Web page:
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Discussion Starter · #1 ·
I have a set that is in perfect shape other than the faded brown color. Any advice on restoring them to black without them looking bad?
 

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Unfortunately, this is how hard rubber ages.

You might try immersing them in olive oil, to see if it 'brightens' them - but other than making them look 'clean' - they probably won't look much darker.

Alternatively - they're a great reason to look for a nice, clean, 'silvered-out' Single Action Army...
 

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I haven't tried this (note the qualifier) because I never dealt with hard rubber grips much, but I've been told that you can use solvent based leather dye to restore the color.

Fiebing's shoe dye is a solvent based leather dye and can be bought at most any shoe or leather store.
I'd strongly recommend trying this on a hidden area to see what it does.

Of course, the aged brown color does add a certain class to a gun.
 

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I've dealt with all manner of hard rubber grips - from the 'Suicide Specials' of the Old West - to the big Mark VI Webley .455s.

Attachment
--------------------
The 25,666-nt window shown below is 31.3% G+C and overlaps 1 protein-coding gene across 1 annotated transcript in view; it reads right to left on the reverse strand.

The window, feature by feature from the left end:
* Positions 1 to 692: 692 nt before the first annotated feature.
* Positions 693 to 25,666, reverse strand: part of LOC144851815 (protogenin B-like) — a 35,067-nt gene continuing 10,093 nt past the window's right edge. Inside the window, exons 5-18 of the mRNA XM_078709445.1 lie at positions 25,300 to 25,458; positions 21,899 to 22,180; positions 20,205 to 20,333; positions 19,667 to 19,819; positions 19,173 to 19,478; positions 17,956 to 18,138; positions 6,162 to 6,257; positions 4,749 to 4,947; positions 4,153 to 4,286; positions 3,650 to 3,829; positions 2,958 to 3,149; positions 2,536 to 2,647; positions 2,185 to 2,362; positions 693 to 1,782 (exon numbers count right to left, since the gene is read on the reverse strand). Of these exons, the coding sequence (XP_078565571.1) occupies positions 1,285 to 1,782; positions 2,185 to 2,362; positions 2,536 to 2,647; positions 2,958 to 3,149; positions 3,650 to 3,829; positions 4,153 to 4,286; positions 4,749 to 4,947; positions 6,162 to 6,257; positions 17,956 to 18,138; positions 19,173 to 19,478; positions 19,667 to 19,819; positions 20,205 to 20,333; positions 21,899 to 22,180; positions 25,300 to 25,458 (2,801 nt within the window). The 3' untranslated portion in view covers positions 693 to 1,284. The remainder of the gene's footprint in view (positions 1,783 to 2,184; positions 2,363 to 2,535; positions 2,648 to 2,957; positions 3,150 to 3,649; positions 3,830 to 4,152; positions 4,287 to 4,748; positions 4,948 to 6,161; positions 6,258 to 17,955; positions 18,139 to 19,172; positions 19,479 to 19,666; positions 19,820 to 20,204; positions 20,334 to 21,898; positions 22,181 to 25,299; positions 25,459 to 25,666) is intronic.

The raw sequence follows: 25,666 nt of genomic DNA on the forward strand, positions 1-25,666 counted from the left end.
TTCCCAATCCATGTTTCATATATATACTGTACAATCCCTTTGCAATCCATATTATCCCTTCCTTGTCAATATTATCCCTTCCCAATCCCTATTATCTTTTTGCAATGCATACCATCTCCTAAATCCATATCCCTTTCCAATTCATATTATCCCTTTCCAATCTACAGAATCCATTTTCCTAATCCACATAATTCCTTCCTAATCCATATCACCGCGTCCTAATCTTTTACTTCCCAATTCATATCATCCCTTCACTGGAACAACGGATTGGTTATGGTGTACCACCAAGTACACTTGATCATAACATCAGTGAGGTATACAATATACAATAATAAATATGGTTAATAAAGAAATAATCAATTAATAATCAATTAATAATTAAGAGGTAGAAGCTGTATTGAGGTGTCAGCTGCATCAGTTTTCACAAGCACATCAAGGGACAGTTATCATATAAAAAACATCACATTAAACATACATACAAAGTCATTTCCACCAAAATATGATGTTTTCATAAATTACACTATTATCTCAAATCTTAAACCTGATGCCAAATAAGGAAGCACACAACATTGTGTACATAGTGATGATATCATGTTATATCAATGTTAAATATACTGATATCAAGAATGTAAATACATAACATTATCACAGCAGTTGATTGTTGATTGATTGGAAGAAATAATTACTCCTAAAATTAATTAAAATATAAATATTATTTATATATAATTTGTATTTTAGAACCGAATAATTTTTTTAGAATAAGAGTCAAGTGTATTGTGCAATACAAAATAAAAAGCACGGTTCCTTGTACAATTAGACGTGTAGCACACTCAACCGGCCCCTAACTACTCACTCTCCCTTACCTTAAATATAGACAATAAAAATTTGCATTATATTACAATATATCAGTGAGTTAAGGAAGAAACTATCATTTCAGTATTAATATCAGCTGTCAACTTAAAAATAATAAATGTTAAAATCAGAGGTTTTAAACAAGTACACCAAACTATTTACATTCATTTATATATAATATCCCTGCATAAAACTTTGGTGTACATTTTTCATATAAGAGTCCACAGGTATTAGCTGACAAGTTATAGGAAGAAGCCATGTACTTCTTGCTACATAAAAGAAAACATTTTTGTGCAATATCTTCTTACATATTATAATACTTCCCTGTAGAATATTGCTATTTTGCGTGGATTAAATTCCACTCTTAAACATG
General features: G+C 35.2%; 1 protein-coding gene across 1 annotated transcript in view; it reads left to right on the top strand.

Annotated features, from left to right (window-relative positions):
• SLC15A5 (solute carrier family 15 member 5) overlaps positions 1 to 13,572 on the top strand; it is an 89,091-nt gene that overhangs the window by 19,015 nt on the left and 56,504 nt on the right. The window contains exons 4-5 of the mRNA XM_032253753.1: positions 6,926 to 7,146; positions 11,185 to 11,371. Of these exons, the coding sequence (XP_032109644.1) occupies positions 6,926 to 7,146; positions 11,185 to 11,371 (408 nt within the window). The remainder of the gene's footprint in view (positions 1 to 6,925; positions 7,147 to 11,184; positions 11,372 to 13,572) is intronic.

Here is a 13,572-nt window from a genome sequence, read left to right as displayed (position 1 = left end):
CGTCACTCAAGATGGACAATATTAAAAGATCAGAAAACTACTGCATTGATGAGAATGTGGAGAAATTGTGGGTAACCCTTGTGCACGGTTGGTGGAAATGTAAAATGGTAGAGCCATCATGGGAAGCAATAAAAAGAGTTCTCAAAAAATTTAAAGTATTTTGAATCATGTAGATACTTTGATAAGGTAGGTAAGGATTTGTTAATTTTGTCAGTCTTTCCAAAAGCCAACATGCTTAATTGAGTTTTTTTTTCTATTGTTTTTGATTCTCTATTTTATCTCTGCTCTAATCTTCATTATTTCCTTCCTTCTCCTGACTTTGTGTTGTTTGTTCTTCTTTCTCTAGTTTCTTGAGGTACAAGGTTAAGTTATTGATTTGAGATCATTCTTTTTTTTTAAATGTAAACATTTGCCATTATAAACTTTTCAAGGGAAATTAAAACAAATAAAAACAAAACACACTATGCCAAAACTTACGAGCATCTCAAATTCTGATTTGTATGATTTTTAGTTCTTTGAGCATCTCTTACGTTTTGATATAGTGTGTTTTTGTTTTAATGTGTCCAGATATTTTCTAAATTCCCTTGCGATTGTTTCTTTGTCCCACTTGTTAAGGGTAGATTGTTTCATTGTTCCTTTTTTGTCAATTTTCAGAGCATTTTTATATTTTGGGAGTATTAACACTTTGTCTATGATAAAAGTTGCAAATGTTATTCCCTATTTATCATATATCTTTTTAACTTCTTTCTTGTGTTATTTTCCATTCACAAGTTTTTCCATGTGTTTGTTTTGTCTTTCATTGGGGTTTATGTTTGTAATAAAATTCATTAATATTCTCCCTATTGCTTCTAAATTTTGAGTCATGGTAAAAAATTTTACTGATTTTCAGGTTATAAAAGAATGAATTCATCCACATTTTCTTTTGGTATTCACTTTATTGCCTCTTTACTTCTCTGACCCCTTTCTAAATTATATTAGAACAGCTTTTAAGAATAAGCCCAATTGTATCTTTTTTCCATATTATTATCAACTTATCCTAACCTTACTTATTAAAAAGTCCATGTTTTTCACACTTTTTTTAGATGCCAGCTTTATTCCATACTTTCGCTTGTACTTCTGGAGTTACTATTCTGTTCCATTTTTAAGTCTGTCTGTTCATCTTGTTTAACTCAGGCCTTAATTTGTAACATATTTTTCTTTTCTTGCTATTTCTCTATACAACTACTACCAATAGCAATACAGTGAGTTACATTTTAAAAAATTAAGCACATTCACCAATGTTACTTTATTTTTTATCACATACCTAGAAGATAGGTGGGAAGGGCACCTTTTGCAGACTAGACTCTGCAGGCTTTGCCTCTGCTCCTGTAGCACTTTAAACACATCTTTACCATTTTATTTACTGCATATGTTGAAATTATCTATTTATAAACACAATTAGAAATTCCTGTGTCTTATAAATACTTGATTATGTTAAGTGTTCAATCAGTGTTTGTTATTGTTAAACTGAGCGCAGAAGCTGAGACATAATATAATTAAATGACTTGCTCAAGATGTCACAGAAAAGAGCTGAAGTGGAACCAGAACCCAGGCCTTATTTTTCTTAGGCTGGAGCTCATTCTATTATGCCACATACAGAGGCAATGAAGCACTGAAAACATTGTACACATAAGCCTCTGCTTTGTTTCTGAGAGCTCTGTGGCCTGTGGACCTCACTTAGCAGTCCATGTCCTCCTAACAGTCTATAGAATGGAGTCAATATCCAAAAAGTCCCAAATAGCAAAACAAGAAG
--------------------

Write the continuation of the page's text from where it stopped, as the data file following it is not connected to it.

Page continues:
They're always a 'By Guess and By God' sort of thing, though patience pays off.

Feibing's 'will' color, but I've found that it'll work out of the pores - to color the hand, holster and clothing, unless you let it sit for a 'very' long time, and even then you can still coax some of it out, unless it's in a protected spot.

Just clean your grips - and if you don't like them - there are a helluva lot of guys who'll buy them.
 

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Discussion Starter · #6 ·
These are New Service Grips for a high condition/patina free gun so I need them to look good. Thanks for the advice my friends.
 

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It's funny how the situation dictates what we want. A nice brown set of grips indicating the possibility of original grips lots of times on the SAA is desired. Not what you're after this time. Let us know if the leather dye works if you try it
 

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Well I have never tried this but what about the car care products that are suppose to bring back you black trim.....

I have used a product made by HONDA on faded handlebar switches....it is called HONDA POLISH....I soak the switches with it and let it soak in overnight...look like new the next day....

I have also heard of people using RITZ black dye....lots of the RUGER black plastic grips turn brown...I usually just coat them with CLENZOIL and let them soak it in....makes them look a lot better....good luck...RR.